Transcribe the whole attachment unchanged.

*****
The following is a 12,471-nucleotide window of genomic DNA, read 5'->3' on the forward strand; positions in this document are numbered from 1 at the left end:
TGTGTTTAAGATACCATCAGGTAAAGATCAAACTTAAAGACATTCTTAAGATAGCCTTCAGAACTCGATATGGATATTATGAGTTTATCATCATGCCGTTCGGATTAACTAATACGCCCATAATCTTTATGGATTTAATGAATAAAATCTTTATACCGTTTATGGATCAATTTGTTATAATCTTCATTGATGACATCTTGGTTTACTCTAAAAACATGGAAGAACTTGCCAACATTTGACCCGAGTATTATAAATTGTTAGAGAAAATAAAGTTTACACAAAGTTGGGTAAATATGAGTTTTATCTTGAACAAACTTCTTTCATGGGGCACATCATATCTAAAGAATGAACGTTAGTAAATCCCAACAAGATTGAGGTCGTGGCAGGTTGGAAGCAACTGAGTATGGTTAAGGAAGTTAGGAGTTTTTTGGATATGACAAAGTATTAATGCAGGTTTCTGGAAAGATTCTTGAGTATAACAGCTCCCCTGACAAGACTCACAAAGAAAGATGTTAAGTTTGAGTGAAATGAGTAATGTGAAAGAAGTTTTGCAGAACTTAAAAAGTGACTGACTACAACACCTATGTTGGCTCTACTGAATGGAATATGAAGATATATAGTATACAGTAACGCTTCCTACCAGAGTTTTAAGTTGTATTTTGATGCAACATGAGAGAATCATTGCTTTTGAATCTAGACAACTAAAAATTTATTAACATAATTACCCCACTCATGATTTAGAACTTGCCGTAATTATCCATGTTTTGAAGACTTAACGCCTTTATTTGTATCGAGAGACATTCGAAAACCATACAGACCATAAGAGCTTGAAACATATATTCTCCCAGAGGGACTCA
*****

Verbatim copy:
The following is a 12,471-nucleotide window of genomic DNA, read 5'->3' on the forward strand; positions in this document are numbered from 1 at the left end:
TGTGTTTAAGATACCATCAGGTAAAGATCAAACTTAAAGACATTCTTAAGATAGCCTTCAGAACTCGATATGGATATTATGAGTTTATCATCATGCCGTTCGGATTAACTAATACGCCCATAATCTTTATGGATTTAATGAATAAAATCTTTATACCGTTTATGGATCAATTTGTTATAATCTTCATTGATGACATCTTGGTTTACTCTAAAAACATGGAAGAACTTGCCAACATTTGACCCGAGTATTATAAATTGTTAGAGAAAATAAAGTTTACACAAAGTTGGGTAAATATGAGTTTTATCTTGAACAAACTTCTTTCATGGGGCACATCATATCTAAAGAATGAACGTTAGTAAATCCCAACAAGATTGAGGTCGTGGCAGGTTGGAAGCAACTGAGTATGGTTAAGGAAGTTAGGAGTTTTTTGGATATGACAAAGTATTAATGCAGGTTTCTGGAAAGATTCTTGAGTATAACAGCTCCCCTGACAAGACTCACAAAGAAAGATGTTAAGTTTGAGTGAAATGAGTAATGTGAAAGAAGTTTTGCAGAACTTAAAAAGTGACTGACTACAACACCTATGTTGGCTCTACTGAATGGAATATGAAGATATATAGTATACAGTAACGCTTCCTACCAGAGTTTTAAGTTGTATTTTGATGCAACATGAGAGAATCATTGCTTTTGAATCTAGACAACTAAAAATTTATTAACATAATTACCCCACTCATGATTTAGAACTTGCCGTAATTATCCATGTTTTGAAGACTTAACGCCTTTATTTGTATCGAGAGACATTCGAAAACCATACAGACCATAAGAGCTTGAAACATATATTCTCCCAGAGGGACTCA